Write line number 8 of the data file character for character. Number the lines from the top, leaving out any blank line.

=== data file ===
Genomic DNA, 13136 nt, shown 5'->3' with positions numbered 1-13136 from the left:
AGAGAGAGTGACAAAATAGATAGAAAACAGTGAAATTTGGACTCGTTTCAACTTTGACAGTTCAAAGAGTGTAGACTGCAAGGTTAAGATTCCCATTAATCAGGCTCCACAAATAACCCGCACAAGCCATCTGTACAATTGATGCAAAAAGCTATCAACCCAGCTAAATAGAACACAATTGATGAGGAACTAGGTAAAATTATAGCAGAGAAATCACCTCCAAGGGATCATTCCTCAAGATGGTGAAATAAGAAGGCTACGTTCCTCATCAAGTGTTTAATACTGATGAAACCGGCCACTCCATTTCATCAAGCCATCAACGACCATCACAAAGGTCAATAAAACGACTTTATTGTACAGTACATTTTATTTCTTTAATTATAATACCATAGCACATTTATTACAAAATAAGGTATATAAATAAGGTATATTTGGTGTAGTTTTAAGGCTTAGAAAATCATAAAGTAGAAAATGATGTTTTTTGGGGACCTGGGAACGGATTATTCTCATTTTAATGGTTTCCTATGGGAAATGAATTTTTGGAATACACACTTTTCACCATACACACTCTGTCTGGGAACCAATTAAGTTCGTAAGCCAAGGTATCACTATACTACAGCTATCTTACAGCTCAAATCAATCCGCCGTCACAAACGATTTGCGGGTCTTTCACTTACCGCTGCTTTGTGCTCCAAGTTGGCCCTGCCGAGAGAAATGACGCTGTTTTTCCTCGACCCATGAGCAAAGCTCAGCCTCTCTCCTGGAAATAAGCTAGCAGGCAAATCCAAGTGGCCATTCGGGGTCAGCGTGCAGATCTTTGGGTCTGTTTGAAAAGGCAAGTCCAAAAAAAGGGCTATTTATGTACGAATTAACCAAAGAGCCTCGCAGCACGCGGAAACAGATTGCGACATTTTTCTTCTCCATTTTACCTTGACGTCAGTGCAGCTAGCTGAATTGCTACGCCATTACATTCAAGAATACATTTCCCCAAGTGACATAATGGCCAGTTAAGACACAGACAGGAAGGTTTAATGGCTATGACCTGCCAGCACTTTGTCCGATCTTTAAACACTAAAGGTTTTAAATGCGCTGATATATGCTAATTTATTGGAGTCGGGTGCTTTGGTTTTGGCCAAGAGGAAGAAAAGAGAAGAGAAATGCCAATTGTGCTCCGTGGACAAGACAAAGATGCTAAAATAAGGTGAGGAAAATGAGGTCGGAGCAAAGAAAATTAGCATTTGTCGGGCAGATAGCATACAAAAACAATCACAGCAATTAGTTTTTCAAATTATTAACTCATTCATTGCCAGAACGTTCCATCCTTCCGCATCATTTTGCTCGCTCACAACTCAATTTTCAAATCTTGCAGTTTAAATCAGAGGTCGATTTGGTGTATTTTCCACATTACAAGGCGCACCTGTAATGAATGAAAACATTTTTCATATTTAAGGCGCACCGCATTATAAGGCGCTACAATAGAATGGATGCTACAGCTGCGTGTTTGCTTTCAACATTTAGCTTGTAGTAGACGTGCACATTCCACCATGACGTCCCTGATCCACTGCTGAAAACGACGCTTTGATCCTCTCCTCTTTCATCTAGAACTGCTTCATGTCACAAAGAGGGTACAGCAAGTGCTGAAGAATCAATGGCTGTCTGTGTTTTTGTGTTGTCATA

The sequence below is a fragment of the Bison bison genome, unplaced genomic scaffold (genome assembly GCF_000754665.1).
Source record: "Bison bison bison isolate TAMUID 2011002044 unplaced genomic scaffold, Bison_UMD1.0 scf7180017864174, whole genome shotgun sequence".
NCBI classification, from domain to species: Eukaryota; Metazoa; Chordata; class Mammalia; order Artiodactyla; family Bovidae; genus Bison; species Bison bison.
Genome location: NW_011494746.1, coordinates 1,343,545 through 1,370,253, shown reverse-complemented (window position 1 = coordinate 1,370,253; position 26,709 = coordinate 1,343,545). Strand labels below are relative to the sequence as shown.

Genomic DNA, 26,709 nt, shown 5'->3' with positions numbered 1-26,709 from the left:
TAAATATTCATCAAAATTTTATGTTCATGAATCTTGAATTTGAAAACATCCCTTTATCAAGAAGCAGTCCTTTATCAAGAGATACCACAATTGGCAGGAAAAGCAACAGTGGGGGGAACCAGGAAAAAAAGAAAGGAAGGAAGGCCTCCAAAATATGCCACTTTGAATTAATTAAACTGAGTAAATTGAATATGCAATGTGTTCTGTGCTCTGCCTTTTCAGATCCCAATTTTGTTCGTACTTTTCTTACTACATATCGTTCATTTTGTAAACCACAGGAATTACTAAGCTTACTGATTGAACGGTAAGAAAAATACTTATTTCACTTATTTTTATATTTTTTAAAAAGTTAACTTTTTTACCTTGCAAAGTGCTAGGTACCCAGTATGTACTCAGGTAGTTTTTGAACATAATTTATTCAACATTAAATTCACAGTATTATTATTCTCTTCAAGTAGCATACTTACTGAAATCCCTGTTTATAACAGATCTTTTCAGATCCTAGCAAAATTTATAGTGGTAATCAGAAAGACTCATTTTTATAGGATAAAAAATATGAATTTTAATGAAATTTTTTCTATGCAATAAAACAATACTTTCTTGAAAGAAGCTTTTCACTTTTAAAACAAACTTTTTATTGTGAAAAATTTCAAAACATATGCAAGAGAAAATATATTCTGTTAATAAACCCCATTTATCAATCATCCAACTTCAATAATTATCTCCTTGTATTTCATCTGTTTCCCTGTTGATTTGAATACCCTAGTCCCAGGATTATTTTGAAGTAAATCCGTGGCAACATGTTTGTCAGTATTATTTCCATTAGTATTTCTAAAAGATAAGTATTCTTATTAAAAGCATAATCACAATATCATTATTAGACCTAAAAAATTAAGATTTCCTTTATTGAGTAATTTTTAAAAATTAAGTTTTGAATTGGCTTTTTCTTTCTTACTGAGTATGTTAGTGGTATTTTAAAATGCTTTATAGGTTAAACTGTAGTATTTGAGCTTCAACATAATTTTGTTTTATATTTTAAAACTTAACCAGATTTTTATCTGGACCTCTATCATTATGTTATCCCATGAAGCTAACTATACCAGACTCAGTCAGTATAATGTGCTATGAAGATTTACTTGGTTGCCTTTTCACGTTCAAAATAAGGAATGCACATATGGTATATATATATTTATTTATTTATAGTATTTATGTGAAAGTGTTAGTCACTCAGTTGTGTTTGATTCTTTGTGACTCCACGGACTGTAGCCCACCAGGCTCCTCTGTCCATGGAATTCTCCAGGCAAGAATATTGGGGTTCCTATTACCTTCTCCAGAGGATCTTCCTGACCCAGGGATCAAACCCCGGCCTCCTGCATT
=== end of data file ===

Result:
TAAATATTCATCAAAATTTTATGTTCATGAATCTTGAATTTGAAAACATCCCTTTATCAAGAAGCAGTCCTTTATCAAGAGATACCACAATTGGCAGGAAAAGCAACAGTGGGGGGAACCAGGAAAAAAAGAAAGGAAGGAAGGCCTCCAAAATATGCCACTTTGAATTAATTAAACTGAGTAAATTGAATATGCAATGTGTTCTGTGCTCTGCCTTTTCAGATCCCAATTTTGTTCGTACTTTTCTTACTACATATCGTTCATTTTGTAAACCACAGGAATTACTAAGCTTACTGATTGAACGGTAAGAAAAATACTTATTTCACTTATTTTTATATTTTTTAAAAAGTTAACTTTTTTACCTTGCAAAGTGCTAGGTACCCAGTATGTACTCAGGTAGTTTTTGAACATAATTTATTCAACATTAAATTCACAGTATTATTATTCTCTTCAAGTAGCATACTTACTGAAATCCCTGTTTATAACAGATCTTTTCAGATCCTAGCAAAATTTATAGTGGTAATCAGAAAGACTCATTTTTATAGGATAAAAAATATGAATTTTAATGAAATTTTTTCTATGCAATAAAACAATACTTTCTTGAAAGAAGCTTTTCACTTTTAAAACAAACTTTTTATTGTGAAAAATTTCAAAACATATGCAAGAGAAAATATATTCTGTTAATAAACCCCATTTATCAATCATCCAACTTCAATAATTATCTCCTTGTATTTCATCTGTTTCCCTGTTGATTTGAATACCCTAGTCCCAGGATTATTTTGAAGTAAATCCGTGGCAACATGTTTGTCAGTATTATTTCCATTAGTATTTCTAAAAGATAAGTATTCTTATTAAAAGCATAATCACAATATCATTATTAGACCTAAAAAATTAAGATTTCCTTTATTGAGTAATTTTTAAAAATTAAGTTTTGAATTGGCTTTTTCTTTCTTACTGAGTATGTTAGTGGTATTTTAAAATGCTTTATAGGTTAAACTGTAGTATTTGAGCTTCAACATAATTTTGTTTTATATTTTAAAACTTAACCAGATTTTTATCTGGACCTCTATCATTATGTTATCCCATGAAGCTAACTATACCAGACTCAGTCAGTATAATGTGCTATGAAGATTTACTTGGTTGCCTTTTCACGTTCAAAATAAGGAATGCACATATGGTATATATATATTTATTTATTTATAGTATTTATGTGAAAGTGTTAGTCACTCAGTTGTGTTTGATTCTTTGTGACTCCACGGACTGTAGCCCACCAGGCTCCTCTGTCCATGGAATTCTCCAGGCAAGAATATTGGGGTTCCTATTACCTTCTCCAGAGGATCTTCCTGACCCAGGGATCAAACCCCGGCCTCCTGCATT